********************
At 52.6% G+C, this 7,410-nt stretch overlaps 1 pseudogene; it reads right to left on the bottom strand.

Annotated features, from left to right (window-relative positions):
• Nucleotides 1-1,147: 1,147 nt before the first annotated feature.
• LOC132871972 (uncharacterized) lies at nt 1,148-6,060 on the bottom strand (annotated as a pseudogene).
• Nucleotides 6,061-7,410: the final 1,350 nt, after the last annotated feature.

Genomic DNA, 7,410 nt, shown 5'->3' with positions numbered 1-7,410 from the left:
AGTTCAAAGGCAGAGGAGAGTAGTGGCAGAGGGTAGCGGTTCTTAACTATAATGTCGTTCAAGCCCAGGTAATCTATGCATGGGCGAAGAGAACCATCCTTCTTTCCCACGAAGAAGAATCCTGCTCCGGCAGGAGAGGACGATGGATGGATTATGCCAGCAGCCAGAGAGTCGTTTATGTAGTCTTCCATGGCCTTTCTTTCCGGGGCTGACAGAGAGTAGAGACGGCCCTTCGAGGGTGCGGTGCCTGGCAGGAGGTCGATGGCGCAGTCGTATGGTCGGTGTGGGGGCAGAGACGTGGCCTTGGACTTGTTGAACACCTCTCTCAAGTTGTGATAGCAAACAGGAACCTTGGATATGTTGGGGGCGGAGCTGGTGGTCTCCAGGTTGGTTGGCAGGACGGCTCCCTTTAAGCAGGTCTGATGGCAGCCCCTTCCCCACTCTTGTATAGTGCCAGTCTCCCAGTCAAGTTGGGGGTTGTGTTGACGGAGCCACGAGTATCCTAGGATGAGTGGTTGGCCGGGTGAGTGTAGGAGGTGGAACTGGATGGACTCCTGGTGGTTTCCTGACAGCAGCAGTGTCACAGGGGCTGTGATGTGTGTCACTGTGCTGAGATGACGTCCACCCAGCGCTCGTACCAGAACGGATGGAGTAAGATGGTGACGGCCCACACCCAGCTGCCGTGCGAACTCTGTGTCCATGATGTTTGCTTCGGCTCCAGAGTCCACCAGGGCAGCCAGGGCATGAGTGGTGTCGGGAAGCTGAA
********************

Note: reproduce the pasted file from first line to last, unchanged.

At 52.6% G+C, this 7,410-nt stretch overlaps 1 pseudogene; it reads right to left on the bottom strand.

Annotated features, from left to right (window-relative positions):
• Nucleotides 1-1,147: 1,147 nt before the first annotated feature.
• LOC132871972 (uncharacterized) lies at nt 1,148-6,060 on the bottom strand (annotated as a pseudogene).
• Nucleotides 6,061-7,410: the final 1,350 nt, after the last annotated feature.

Genomic DNA, 7,410 nt, shown 5'->3' with positions numbered 1-7,410 from the left:
AGTTCAAAGGCAGAGGAGAGTAGTGGCAGAGGGTAGCGGTTCTTAACTATAATGTCGTTCAAGCCCAGGTAATCTATGCATGGGCGAAGAGAACCATCCTTCTTTCCCACGAAGAAGAATCCTGCTCCGGCAGGAGAGGACGATGGATGGATTATGCCAGCAGCCAGAGAGTCGTTTATGTAGTCTTCCATGGCCTTTCTTTCCGGGGCTGACAGAGAGTAGAGACGGCCCTTCGAGGGTGCGGTGCCTGGCAGGAGGTCGATGGCGCAGTCGTATGGTCGGTGTGGGGGCAGAGACGTGGCCTTGGACTTGTTGAACACCTCTCTCAAGTTGTGATAGCAAACAGGAACCTTGGATATGTTGGGGGCGGAGCTGGTGGTCTCCAGGTTGGTTGGCAGGACGGCTCCCTTTAAGCAGGTCTGATGGCAGCCCCTTCCCCACTCTTGTATAGTGCCAGTCTCCCAGTCAAGTTGGGGGTTGTGTTGACGGAGCCACGAGTATCCTAGGATGAGTGGTTGGCCGGGTGAGTGTAGGAGGTGGAACTGGATGGACTCCTGGTGGTTTCCTGACAGCAGCAGTGTCACAGGGGCTGTGATGTGTGTCACTGTGCTGAGATGACGTCCACCCAGCGCTCGTACCAGAACGGATGGAGTAAGATGGTGACGGCCCACACCCAGCTGCCGTGCGAACTCTGTGTCCATGATGTTTGCTTCGGCTCCAGAGTCCACCAGGGCAGCCAGGGCATGAGTGGTGTCGGGAAGCTGAA